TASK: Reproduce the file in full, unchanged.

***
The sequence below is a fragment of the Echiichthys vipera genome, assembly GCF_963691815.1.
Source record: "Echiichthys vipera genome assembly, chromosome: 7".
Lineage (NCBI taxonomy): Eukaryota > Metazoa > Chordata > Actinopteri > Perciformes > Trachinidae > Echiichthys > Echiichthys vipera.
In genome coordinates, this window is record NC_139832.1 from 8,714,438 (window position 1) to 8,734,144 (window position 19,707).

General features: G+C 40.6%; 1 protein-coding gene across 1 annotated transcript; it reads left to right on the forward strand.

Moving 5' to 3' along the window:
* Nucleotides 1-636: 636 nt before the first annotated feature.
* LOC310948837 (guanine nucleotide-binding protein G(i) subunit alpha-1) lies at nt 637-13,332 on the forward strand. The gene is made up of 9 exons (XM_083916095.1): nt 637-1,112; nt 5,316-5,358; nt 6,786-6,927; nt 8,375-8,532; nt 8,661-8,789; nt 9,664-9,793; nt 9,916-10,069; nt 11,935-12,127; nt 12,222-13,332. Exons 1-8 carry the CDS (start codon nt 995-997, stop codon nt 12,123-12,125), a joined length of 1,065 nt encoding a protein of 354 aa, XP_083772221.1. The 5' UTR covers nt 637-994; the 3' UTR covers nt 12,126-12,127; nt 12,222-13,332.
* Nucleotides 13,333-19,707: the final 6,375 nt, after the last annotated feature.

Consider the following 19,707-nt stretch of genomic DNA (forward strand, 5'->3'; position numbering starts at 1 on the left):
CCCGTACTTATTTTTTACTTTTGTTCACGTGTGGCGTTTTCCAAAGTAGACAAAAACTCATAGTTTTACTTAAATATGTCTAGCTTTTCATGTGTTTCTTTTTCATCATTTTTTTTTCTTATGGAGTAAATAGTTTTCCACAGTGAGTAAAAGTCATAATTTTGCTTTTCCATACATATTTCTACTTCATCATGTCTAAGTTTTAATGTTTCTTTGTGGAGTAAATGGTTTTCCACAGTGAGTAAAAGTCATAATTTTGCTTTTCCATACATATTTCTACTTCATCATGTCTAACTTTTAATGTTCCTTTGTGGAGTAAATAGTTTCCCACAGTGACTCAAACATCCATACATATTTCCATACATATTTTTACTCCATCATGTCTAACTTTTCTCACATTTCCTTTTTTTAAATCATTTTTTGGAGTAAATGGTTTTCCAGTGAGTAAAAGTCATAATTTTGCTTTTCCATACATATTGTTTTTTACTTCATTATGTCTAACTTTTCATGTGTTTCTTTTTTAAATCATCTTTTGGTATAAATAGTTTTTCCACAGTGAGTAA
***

The sequence below is a fragment of the Echiichthys vipera genome, assembly GCF_963691815.1.
Source record: "Echiichthys vipera genome assembly, chromosome: 7".
Lineage (NCBI taxonomy): Eukaryota > Metazoa > Chordata > Actinopteri > Perciformes > Trachinidae > Echiichthys > Echiichthys vipera.
In genome coordinates, this window is record NC_139832.1 from 8,714,438 (window position 1) to 8,734,144 (window position 19,707).

General features: G+C 40.6%; 1 protein-coding gene across 1 annotated transcript; it reads left to right on the forward strand.

Moving 5' to 3' along the window:
* Nucleotides 1-636: 636 nt before the first annotated feature.
* LOC310948837 (guanine nucleotide-binding protein G(i) subunit alpha-1) lies at nt 637-13,332 on the forward strand. The gene is made up of 9 exons (XM_083916095.1): nt 637-1,112; nt 5,316-5,358; nt 6,786-6,927; nt 8,375-8,532; nt 8,661-8,789; nt 9,664-9,793; nt 9,916-10,069; nt 11,935-12,127; nt 12,222-13,332. Exons 1-8 carry the CDS (start codon nt 995-997, stop codon nt 12,123-12,125), a joined length of 1,065 nt encoding a protein of 354 aa, XP_083772221.1. The 5' UTR covers nt 637-994; the 3' UTR covers nt 12,126-12,127; nt 12,222-13,332.
* Nucleotides 13,333-19,707: the final 6,375 nt, after the last annotated feature.

Consider the following 19,707-nt stretch of genomic DNA (forward strand, 5'->3'; position numbering starts at 1 on the left):
CCCGTACTTATTTTTTACTTTTGTTCACGTGTGGCGTTTTCCAAAGTAGACAAAAACTCATAGTTTTACTTAAATATGTCTAGCTTTTCATGTGTTTCTTTTTCATCATTTTTTTTTCTTATGGAGTAAATAGTTTTCCACAGTGAGTAAAAGTCATAATTTTGCTTTTCCATACATATTTCTACTTCATCATGTCTAAGTTTTAATGTTTCTTTGTGGAGTAAATGGTTTTCCACAGTGAGTAAAAGTCATAATTTTGCTTTTCCATACATATTTCTACTTCATCATGTCTAACTTTTAATGTTCCTTTGTGGAGTAAATAGTTTCCCACAGTGACTCAAACATCCATACATATTTCCATACATATTTTTACTCCATCATGTCTAACTTTTCTCACATTTCCTTTTTTTAAATCATTTTTTGGAGTAAATGGTTTTCCAGTGAGTAAAAGTCATAATTTTGCTTTTCCATACATATTGTTTTTTACTTCATTATGTCTAACTTTTCATGTGTTTCTTTTTTAAATCATCTTTTGGTATAAATAGTTTTTCCACAGTGAGTAA